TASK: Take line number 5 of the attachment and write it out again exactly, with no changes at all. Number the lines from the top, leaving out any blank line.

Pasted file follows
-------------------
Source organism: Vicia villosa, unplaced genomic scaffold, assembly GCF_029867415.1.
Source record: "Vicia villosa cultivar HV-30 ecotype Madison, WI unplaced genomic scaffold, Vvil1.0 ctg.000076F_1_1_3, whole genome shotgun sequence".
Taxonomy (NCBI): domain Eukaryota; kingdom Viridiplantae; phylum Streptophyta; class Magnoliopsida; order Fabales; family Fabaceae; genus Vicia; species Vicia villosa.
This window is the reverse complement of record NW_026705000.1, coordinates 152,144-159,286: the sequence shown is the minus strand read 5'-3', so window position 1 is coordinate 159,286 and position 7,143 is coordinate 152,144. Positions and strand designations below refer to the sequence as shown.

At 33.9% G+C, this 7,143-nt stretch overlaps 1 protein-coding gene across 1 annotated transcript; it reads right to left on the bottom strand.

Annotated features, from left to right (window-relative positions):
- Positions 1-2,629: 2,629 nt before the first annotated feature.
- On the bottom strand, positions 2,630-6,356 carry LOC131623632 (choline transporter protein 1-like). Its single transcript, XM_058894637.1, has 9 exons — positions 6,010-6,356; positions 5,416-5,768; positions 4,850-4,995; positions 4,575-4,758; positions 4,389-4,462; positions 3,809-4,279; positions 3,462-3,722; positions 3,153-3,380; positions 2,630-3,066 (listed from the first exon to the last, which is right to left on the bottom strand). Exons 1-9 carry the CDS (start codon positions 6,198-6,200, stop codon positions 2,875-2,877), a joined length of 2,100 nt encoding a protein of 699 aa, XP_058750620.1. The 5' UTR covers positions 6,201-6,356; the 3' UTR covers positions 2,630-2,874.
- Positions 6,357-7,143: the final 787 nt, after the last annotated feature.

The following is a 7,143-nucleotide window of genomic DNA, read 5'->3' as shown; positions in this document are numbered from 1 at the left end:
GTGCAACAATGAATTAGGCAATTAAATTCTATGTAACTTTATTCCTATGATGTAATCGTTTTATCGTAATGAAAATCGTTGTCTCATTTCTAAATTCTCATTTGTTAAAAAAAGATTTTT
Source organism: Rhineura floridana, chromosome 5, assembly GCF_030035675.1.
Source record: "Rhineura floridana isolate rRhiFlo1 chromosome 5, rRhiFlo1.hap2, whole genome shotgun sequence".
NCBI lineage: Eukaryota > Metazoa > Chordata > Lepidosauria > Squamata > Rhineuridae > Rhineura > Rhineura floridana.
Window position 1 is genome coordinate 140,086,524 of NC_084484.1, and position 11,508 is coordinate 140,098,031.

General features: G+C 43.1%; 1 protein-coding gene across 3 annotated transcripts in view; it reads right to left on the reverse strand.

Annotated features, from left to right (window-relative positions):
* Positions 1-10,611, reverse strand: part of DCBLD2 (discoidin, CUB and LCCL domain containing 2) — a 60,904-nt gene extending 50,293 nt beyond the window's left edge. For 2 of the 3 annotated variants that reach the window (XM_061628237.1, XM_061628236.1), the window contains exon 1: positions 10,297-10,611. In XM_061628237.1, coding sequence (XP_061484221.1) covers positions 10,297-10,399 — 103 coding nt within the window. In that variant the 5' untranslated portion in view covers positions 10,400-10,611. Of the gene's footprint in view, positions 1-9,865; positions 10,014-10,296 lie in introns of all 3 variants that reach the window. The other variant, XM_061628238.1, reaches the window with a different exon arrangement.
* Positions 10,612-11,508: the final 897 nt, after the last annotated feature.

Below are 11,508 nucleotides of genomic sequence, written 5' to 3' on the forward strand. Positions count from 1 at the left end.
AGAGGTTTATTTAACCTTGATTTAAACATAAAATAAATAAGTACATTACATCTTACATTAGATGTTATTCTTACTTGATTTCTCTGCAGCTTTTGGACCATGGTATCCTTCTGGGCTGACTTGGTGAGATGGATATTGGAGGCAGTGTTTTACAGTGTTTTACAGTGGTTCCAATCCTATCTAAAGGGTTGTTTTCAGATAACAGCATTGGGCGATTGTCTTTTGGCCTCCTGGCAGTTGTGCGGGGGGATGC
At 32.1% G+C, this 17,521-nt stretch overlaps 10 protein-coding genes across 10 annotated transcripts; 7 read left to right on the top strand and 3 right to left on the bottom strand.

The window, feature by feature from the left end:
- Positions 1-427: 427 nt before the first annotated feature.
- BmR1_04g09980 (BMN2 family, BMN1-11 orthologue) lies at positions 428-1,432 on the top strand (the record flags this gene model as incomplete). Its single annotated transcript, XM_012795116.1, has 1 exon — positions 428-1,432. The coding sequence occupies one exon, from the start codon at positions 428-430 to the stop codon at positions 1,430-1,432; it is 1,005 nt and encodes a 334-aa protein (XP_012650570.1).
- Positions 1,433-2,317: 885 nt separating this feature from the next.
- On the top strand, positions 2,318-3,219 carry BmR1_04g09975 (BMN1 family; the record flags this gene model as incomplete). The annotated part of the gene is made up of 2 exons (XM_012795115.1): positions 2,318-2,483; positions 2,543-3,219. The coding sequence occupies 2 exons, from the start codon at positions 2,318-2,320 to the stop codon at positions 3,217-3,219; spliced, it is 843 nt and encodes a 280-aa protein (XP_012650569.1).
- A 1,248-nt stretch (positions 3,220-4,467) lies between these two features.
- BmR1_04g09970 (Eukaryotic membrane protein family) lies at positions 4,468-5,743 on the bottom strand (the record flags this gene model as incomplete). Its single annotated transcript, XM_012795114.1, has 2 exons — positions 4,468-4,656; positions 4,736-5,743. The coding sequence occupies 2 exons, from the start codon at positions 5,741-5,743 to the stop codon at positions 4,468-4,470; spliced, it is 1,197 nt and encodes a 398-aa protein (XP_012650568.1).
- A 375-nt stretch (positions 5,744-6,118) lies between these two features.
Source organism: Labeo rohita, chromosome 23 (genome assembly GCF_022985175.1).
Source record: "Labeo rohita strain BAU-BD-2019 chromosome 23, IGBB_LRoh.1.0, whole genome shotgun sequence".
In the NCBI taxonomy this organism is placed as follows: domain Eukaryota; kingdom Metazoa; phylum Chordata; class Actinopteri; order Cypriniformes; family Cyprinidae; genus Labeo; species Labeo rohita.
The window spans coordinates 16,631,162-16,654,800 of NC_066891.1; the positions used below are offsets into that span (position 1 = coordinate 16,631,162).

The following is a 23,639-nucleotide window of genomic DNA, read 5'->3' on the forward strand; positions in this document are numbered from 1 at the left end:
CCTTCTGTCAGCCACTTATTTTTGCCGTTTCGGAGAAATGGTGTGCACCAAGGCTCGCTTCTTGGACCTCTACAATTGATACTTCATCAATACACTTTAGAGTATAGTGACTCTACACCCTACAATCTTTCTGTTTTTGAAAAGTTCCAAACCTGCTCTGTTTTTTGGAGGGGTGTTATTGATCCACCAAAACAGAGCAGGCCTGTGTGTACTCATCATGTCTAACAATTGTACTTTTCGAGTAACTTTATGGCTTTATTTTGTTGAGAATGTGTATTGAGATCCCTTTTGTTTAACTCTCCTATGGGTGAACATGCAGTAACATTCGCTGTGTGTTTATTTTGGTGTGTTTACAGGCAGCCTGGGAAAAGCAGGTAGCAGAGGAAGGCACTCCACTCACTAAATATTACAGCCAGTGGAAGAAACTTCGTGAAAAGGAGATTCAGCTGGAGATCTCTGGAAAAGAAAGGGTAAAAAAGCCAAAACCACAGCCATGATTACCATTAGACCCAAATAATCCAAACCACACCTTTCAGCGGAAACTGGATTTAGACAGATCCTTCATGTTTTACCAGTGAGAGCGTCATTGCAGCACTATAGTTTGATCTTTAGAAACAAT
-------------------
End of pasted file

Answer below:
At 33.9% G+C, this 7,143-nt stretch overlaps 1 protein-coding gene across 1 annotated transcript; it reads right to left on the bottom strand.